As a result of such a rule, the cardinality added by the instance label can be eliminated, which in our example will reduce the number of unique time series to just 100. That’s a 99% reduction! Additionally, with Aggregation Rules, it’s easy to generalize them to apply to all of the counter metrics our billing-service emits, and not just our http_requests_total metric. That means that if we add additional metrics, we don’t have to worry about adding more rules, either. Pretty neat, right?

Our first example shows the power and simplicity of aggregation rules, but there are a lot more ways we can use them to control our metric data. Let’s take a look at another example that deals with metrics from a service we don’t control.

Decomposing high-cardinality metrics

There are a lot of off-the-shelf applications that can emit Prometheus metrics natively, and do quite a good job of providing visibility into the work that they do. Ingress controllers such as nginx or istio are excellent examples; they give us pretty extensive metrics on their behavior, and usually come with community-built dashboards to help us get quick visibility into how they are operating.

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The community dashboard for ingress-nginx

Depending on your use-case, the metrics that an ingress controller like nginx emits may be higher cardinality than you need. Alternatively, you may take advantage of all of the labels that are available for its metrics, but not all at once – for example, looking at request traffic based on ingress vs looking at it by namespace. Let’s look at a concrete example of what we can do here with aggregation rules to control cardinality in this kind of situation:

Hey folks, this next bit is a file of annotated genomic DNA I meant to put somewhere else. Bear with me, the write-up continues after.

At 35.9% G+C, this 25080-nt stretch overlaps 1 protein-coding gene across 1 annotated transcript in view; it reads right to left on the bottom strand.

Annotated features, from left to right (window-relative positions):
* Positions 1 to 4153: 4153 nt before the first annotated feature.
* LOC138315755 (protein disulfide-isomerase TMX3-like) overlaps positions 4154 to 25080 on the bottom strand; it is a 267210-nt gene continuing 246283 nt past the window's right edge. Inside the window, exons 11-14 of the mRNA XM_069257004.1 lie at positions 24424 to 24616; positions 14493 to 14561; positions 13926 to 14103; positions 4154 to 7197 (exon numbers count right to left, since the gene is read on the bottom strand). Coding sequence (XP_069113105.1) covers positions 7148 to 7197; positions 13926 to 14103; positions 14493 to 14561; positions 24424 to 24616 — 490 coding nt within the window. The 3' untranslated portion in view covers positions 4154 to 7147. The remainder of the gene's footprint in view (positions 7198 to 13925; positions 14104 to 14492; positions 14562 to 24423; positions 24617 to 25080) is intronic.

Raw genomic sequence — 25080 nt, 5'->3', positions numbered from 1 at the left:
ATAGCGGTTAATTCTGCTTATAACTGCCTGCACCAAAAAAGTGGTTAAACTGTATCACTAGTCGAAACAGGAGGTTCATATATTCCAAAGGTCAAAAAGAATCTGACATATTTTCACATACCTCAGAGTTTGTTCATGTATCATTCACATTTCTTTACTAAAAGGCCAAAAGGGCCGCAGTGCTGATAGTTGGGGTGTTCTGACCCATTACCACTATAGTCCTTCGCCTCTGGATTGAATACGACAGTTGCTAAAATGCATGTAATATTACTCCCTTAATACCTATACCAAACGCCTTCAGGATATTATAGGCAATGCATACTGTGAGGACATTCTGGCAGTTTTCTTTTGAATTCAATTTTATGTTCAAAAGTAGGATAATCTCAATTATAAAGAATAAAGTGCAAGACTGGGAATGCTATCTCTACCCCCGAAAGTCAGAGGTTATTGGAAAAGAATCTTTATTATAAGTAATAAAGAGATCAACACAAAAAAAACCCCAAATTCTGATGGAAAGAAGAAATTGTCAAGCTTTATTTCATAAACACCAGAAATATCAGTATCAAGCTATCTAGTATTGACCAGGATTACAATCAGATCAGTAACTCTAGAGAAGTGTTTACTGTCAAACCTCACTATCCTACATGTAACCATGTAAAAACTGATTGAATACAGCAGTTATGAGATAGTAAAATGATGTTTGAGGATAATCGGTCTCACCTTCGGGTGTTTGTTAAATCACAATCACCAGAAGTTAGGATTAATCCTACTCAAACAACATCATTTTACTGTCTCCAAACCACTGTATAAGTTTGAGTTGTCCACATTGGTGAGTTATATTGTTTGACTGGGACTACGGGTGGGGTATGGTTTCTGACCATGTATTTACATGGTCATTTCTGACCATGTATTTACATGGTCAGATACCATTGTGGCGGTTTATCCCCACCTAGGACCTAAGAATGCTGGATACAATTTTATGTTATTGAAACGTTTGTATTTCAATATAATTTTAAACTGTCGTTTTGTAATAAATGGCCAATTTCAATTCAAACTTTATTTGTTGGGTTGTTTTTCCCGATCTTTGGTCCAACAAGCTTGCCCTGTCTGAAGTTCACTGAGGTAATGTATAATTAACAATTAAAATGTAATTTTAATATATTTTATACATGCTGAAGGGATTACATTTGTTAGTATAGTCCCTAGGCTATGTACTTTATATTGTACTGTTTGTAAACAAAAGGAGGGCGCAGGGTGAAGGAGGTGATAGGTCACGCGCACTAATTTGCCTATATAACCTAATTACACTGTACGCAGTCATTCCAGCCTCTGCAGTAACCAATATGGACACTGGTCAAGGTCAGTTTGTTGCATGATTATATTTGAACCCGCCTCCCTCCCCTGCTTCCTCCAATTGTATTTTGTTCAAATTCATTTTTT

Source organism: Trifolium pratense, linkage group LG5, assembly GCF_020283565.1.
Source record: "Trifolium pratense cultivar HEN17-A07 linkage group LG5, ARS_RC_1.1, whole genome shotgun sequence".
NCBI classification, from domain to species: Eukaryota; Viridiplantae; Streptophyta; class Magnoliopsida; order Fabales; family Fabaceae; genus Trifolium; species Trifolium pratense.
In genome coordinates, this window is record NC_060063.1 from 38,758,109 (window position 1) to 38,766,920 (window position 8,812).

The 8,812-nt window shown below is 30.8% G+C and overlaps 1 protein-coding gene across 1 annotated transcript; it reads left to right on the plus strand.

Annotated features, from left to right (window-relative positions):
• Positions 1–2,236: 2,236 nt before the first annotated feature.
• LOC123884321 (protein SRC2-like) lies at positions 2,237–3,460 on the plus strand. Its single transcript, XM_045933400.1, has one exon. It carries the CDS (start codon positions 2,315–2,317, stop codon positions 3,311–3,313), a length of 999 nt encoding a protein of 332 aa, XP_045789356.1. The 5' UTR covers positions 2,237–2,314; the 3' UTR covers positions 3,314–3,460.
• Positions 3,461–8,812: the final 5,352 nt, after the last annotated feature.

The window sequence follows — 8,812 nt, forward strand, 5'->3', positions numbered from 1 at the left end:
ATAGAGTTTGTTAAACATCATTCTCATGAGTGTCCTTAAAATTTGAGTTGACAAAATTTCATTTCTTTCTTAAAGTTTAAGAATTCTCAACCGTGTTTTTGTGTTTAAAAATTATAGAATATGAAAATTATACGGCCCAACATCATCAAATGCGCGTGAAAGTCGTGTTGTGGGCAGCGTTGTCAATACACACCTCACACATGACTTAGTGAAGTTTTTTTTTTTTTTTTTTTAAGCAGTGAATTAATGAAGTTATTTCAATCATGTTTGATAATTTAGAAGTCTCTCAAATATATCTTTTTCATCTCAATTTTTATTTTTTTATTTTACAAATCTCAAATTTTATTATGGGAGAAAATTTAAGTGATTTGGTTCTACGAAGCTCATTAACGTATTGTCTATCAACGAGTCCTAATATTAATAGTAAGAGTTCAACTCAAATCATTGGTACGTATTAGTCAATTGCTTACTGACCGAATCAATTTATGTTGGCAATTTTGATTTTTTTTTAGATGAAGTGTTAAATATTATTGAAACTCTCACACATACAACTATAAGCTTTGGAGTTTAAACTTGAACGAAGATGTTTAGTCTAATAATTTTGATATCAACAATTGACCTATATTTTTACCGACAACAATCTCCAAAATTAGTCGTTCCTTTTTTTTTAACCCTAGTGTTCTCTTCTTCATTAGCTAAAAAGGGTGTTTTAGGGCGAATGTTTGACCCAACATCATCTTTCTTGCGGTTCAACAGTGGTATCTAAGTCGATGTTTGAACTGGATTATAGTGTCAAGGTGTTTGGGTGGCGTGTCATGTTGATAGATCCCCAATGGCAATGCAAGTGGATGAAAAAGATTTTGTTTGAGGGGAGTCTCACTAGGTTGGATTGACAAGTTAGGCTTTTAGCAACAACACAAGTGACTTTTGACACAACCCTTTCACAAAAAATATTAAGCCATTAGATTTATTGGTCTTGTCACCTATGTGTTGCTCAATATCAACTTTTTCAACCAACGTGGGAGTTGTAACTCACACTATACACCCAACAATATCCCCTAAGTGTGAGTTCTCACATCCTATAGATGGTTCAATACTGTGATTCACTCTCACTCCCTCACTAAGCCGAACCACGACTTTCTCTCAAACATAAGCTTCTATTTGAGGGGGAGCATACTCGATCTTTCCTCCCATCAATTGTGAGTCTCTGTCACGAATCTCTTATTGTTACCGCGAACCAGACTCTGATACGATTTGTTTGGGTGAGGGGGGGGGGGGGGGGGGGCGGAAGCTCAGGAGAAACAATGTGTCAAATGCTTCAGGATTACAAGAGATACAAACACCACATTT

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Left shows the dimensions/cardinality of after applying aggregation, compared to the original on the right. In this case, we are decomposing the original metric into two separate aggregates, each retaining a subset of the original dimensions (minus instance). This results in lower cardinality than if we simply removed the instance dimension in a single aggregate.

This is a pretty simple example, but if we look at the combined cardinality of the labels we have  20*10*5*2 = 2,000 unique timeseries. It’s clear how quickly this will grow as the size of our cluster and the complexity of our ingress rules will grow. We can reduce the overhead though, by using aggregation rules to create two new metrics, one for the per-ingress and one for the per-namespace case.

In a case such as this, we can define two rules, with each one retaining the explicit set of labels we want to keep, and omitting the ones we do not use. If we look at the cardinality of our two aggregated metrics we have a total of:

20*5*10 + 20*5*2 = 1,200 unique timeseries

Not bad, almost a 50% reduction just by that simple breakdown. If we don’t need the instance label like in the first case, then it gets even better – we’d drop to just 60 unique time series!

This example shows how we can decompose highly dimensional, high-cardinality data before we store it to cut down on the amount of data we need to keep overall. Remember, additional dimensions and cardinality are multiplicative, but by splitting a metric with several dimensions into multiple metrics with fewer dimensions, we can reduce the total amount of data, essentially factoring out dimensions that would otherwise be multiplied together.